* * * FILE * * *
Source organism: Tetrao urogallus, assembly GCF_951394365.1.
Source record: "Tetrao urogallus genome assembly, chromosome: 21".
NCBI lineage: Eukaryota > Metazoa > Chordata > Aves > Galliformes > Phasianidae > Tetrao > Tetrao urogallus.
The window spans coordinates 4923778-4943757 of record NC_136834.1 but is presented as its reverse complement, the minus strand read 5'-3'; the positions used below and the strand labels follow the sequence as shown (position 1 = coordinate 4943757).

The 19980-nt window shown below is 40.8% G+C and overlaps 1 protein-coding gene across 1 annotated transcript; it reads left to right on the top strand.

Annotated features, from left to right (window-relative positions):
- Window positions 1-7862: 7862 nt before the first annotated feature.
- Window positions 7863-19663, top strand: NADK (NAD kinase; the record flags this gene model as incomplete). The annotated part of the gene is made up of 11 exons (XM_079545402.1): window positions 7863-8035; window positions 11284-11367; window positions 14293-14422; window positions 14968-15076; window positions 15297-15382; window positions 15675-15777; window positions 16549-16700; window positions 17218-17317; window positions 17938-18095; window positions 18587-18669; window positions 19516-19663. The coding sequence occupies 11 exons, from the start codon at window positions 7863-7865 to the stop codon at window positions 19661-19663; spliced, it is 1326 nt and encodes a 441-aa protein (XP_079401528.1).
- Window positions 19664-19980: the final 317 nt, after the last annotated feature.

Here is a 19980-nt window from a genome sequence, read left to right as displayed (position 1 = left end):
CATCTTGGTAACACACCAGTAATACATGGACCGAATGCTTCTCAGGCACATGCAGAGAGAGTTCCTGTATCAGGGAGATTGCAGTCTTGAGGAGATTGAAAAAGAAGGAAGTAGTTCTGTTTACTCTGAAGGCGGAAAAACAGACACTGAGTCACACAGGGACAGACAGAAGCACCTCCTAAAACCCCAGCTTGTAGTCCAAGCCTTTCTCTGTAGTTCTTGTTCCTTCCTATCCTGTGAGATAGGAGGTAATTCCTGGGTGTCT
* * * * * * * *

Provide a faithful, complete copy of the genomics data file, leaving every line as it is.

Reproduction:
Source organism: Tetrao urogallus, assembly GCF_951394365.1.
Source record: "Tetrao urogallus genome assembly, chromosome: 21".
NCBI lineage: Eukaryota > Metazoa > Chordata > Aves > Galliformes > Phasianidae > Tetrao > Tetrao urogallus.
The window spans coordinates 4923778-4943757 of record NC_136834.1 but is presented as its reverse complement, the minus strand read 5'-3'; the positions used below and the strand labels follow the sequence as shown (position 1 = coordinate 4943757).

The 19980-nt window shown below is 40.8% G+C and overlaps 1 protein-coding gene across 1 annotated transcript; it reads left to right on the top strand.

Annotated features, from left to right (window-relative positions):
- Window positions 1-7862: 7862 nt before the first annotated feature.
- Window positions 7863-19663, top strand: NADK (NAD kinase; the record flags this gene model as incomplete). The annotated part of the gene is made up of 11 exons (XM_079545402.1): window positions 7863-8035; window positions 11284-11367; window positions 14293-14422; window positions 14968-15076; window positions 15297-15382; window positions 15675-15777; window positions 16549-16700; window positions 17218-17317; window positions 17938-18095; window positions 18587-18669; window positions 19516-19663. The coding sequence occupies 11 exons, from the start codon at window positions 7863-7865 to the stop codon at window positions 19661-19663; spliced, it is 1326 nt and encodes a 441-aa protein (XP_079401528.1).
- Window positions 19664-19980: the final 317 nt, after the last annotated feature.

Here is a 19980-nt window from a genome sequence, read left to right as displayed (position 1 = left end):
CATCTTGGTAACACACCAGTAATACATGGACCGAATGCTTCTCAGGCACATGCAGAGAGAGTTCCTGTATCAGGGAGATTGCAGTCTTGAGGAGATTGAAAAAGAAGGAAGTAGTTCTGTTTACTCTGAAGGCGGAAAAACAGACACTGAGTCACACAGGGACAGACAGAAGCACCTCCTAAAACCCCAGCTTGTAGTCCAAGCCTTTCTCTGTAGTTCTTGTTCCTTCCTATCCTGTGAGATAGGAGGTAATTCCTGGGTGTCT